I had a great idea after the Wild Wonder conference. Inspired by various talks, I decided I wanted to start capturing the colors where I live in a project called Local Color. I could practice mixing watercolors while focusing on native species and identifying the distinctive parts of my local landscape. I even started a long post about this project, all the sources that inspired it, and how I was going to do it.

Well, I started to write about how I was going to do it. Then I got stuck. Should I make small cards to collect my colors on or buy a special journal? How often should I go out? How long should the project last? What other rules should I have for myself? I know having guidelines can make it easier to do a creative project, but too many restrictions can turn what was supposed to be fun into a chore.

Faced with decisions I couldn’t make, I never got started. Except for having my eyes open for colors I might collect, I haven’t done a thing.

There are plenty of excuses for not starting, like the fact that the weather hasn’t been ideal. (It’s hard to get outside when ash is falling from the sky.) The real obstacle, however, is that I’m trying to figure out the very best way to do this project. I want it to be amazing, but until I start actually doing something, it’s not going to be anything at all.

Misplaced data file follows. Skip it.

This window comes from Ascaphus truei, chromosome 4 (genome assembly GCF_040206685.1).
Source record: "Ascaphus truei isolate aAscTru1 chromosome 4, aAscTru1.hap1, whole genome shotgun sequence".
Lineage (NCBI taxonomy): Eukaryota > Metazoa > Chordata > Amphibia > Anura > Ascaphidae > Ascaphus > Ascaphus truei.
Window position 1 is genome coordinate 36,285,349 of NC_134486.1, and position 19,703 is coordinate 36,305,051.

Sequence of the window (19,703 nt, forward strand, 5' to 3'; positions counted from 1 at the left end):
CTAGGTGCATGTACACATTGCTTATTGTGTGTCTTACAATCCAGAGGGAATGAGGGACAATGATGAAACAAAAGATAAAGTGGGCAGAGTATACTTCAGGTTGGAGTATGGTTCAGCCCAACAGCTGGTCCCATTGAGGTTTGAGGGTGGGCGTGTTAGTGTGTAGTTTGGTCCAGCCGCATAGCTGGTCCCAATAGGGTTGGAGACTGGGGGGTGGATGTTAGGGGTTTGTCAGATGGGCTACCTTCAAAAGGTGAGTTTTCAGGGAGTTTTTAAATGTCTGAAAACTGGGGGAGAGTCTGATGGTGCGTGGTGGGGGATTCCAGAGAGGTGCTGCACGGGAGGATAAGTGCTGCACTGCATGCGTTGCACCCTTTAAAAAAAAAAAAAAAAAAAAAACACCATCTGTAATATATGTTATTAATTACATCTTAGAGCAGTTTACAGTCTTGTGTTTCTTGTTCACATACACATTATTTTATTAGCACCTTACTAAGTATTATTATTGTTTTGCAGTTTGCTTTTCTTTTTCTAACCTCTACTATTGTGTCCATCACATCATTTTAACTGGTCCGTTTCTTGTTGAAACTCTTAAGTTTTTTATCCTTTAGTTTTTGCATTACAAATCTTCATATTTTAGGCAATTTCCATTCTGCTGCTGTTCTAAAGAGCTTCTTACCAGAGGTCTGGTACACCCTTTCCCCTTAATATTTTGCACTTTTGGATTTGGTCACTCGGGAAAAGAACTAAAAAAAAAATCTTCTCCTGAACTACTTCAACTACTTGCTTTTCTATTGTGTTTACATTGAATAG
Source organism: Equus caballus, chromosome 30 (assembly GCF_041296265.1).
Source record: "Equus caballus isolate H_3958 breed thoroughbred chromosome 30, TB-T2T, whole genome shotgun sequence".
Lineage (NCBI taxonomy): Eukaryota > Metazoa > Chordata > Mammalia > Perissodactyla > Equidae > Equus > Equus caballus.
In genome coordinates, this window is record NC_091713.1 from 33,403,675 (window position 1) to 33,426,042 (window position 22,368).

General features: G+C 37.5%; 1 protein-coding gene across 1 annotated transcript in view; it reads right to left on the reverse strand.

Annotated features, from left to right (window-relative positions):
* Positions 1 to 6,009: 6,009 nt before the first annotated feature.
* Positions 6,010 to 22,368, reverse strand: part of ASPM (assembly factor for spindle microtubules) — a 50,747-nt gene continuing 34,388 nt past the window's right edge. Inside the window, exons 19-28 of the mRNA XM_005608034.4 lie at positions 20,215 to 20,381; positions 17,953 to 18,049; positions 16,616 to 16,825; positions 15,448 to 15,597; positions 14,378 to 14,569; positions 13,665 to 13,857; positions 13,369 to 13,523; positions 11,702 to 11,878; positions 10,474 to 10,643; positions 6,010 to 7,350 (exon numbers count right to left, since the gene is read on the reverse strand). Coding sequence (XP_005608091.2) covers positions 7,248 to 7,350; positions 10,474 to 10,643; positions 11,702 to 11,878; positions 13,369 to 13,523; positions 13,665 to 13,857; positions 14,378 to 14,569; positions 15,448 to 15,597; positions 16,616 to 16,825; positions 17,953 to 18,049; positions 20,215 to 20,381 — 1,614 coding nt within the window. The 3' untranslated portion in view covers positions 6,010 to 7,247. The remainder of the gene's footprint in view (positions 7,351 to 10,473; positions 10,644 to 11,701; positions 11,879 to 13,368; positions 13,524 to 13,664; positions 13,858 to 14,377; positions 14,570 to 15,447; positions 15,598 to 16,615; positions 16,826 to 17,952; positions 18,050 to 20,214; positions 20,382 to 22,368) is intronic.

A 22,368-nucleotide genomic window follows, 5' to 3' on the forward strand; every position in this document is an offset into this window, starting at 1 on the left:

I’m letting my fear of making a mistake hold me back. So the wise words I am embracing today are these:

I have heard that an eagle misses seventy percent of its strikes. Why should I expect to do better?

Sophy Burnham, For Writers Only, p. 129

I can’t succeed if I’m not willing to fail. So I will shift my focus from what I will wind up with to what I want to be doing. I will start mixing colors, even if I have to match the sickly orange smoke-filled sky from inside the house, and stop worrying about the final product.

I will just start. And I will develop a method for collecting the colors as I go along, figuring everything out in the process of doing it. It won’t be perfect, but it will be done. And I’ll probably learn a lot along the way.

Does fear of making a mistake hold you back? How do you get past it to start a project?

11 thoughts on “Make Mistakes or Make Nothing”

  1. This is just what I needed to read today. I’m looking at four different notebooks, each with varying formats of notes, outlines, and rough drafts. How am I ever going to get this project into a single, organized system to make some actual progress? So here I go, willing to make mistskes or maybe even more of a mess before things “shape up.” Thanks Kit!

    1. So glad you found this helpful! I’m feeling pretty stuck on lots of fronts, so it’s something I really need to embrace. Fortunately, NaNoWriMo is coming. It’s one of the best things I know for getting things done without letting perfectionism hold you back.

  2. Thank you for this post! I definitely struggle with being so afraid of making mistakes I never start writing. I need to keep reminding myself that errors are part of every learning process.

    1. I found it really helpful to give myself permission to write the worst stuff ever. Then I could just write and worry about fixing it later. Also, if you haven’t read it, For Writers Only is a wonderful book on the creative process. Probably out of print but worth looking for.